Report 197 - MV Ocean Drover - Cattle exported to Indonesia in October 2019
Cattle exported to Indonesia in October 2019
|Report 197 - MV Ocean Drover - Cattle exported to Indonesia in October 2019 PDF||5||990 KB|
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Four consignments totalling 17,970 cattle were loaded onto the MV Ocean Drover at Townsville between 29 and 31 October 2019. The vessel departed on 31 October 2019. The first discharge was at Jakarta, Indonesia between 6 and 10 November 2019. The second discharge was at Panjang, Indonesia, and completed on 11 November 2019, making this a 14 day voyage.
An Independent Observer (observer) boarded the vessel in Townsville and remained on board until completion of discharge.
The mortality rate was 0.08% (14 mortalities). This did not exceed the reportable mortality rate. The following comments are a summary of key observations and have been approved by the observer who accompanied the voyage.
Independent observations of the implementation of procedures to ensure health and welfare of livestock
Exporter arrangements were available to address procedures relating to livestock management from loading through to discharge, including contingencies.
Cattle were loaded according to the load plan, which was compliant with the Australian Standards for the Export of Livestock 2011 (version 2.3) (ASEL) requirements.
Additional requirements for a consignment of dairy heifers on this voyage for extra bedding and pen density were adhered to.
No animal welfare issues were observed during loading.
Five LiveCorp Accredited Stockpersons (stockpersons) accompanied the consignments and were responsible for implementing the exporters’ procedures to ensure the health and welfare of the livestock throughout the voyage.
The vessel’s officers and crew worked well together to maintain conditions for livestock.
Communications between all staff was generally easy going and professional during the voyage.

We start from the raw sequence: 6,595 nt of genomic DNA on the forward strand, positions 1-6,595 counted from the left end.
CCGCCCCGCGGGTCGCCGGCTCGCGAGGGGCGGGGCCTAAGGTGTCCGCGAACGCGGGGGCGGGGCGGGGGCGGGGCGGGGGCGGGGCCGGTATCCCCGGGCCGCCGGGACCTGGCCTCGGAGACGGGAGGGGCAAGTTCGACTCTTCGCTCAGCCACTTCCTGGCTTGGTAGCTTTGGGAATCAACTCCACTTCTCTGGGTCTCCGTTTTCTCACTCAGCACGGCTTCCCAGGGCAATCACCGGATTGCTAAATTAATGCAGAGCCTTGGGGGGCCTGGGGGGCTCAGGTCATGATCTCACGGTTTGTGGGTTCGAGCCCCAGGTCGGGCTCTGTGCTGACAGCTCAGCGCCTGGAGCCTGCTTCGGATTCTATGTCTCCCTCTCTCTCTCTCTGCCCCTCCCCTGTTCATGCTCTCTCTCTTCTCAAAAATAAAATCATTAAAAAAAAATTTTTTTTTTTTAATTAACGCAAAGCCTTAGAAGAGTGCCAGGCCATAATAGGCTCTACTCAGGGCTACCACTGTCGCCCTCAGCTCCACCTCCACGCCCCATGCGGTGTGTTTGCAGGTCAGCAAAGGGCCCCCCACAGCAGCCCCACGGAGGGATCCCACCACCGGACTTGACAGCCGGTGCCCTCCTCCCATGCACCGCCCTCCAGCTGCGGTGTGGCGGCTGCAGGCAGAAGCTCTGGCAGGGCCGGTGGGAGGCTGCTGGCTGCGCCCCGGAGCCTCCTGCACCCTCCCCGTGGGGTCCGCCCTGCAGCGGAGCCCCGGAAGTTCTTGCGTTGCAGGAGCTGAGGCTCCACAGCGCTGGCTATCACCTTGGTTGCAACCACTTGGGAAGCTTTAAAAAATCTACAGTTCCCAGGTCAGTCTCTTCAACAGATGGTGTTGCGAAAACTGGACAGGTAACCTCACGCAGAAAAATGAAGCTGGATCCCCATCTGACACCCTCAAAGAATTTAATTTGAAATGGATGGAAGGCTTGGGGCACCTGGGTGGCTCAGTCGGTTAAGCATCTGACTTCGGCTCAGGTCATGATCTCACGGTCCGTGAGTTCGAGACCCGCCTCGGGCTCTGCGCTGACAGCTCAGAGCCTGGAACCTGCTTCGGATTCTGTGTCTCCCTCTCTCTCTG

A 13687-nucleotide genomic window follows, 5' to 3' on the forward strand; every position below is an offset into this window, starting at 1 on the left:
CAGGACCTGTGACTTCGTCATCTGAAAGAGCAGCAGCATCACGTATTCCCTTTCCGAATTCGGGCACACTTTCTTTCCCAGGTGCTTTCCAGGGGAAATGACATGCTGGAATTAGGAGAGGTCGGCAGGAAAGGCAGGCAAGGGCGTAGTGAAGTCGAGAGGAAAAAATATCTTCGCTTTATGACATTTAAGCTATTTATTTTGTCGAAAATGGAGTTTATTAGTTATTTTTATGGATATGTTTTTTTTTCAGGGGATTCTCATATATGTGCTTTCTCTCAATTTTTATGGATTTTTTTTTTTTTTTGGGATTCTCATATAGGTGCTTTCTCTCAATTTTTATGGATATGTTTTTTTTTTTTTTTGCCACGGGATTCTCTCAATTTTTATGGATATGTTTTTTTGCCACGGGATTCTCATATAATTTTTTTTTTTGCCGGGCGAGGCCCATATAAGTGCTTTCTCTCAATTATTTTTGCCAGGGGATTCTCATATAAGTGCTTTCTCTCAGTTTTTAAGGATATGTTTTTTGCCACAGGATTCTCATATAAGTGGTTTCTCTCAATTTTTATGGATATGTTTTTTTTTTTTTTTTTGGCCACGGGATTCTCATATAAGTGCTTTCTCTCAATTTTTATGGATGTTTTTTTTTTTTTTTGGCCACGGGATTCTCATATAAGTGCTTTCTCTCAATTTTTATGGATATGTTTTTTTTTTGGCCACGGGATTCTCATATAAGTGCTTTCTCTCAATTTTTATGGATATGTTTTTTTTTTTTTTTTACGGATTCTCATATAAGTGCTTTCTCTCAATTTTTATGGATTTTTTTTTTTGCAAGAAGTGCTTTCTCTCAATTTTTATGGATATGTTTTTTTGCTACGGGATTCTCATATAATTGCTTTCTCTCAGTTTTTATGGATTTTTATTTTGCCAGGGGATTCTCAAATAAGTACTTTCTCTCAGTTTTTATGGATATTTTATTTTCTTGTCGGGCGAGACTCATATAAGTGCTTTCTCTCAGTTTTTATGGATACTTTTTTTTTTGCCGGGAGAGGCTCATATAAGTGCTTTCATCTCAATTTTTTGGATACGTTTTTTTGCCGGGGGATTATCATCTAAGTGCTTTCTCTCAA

Meetings were held daily at 10:00am between the Chief Officer (CO), stockpersons, bosun and the observer. The master and CO engaged with the stockpersons regarding livestock care routines. There was generally a positive atmosphere between staff during these meetings.
Feed and water
Fodder was loaded in accordance with ASEL requirements.
The vessel was fitted with both reverse osmosis and desalination machinery to produce water which was delivered automatically via a float-valve mechanism to troughs. The observer noted that the refill-rates in some water troughs was slow, however no negative health implications were observed.
Cattle were fed twice daily via automatic gravity-fed delivery pipes. Most cattle adapted quickly to pelleted feed, with daily feed and water consumption progressively increasing throughout the voyage.
The ventilation system functioned without interruption on this voyage. Decks 1-5 were fully enclosed and decks 6-9 were open.
Some dairy cattle on Deck 7 were identified during discharge in Jakarta on day 10 of the voyage with elevated respiratory rates and were assigned a heat stress score of 2. Affected animals were moved into available pens vacated by discharged animals, which alleviated signs of heat stress in these animals.
On day 10 during discharge in Jakarta, a maximum wet bulb temperature of 30.6°C was recorded by the observer on Deck 6 forward. Cattle from this deck were due for discharge at the port of Jakarta. They appeared heat affected and were assigned a heat stress score of 2 and were discharged later that day.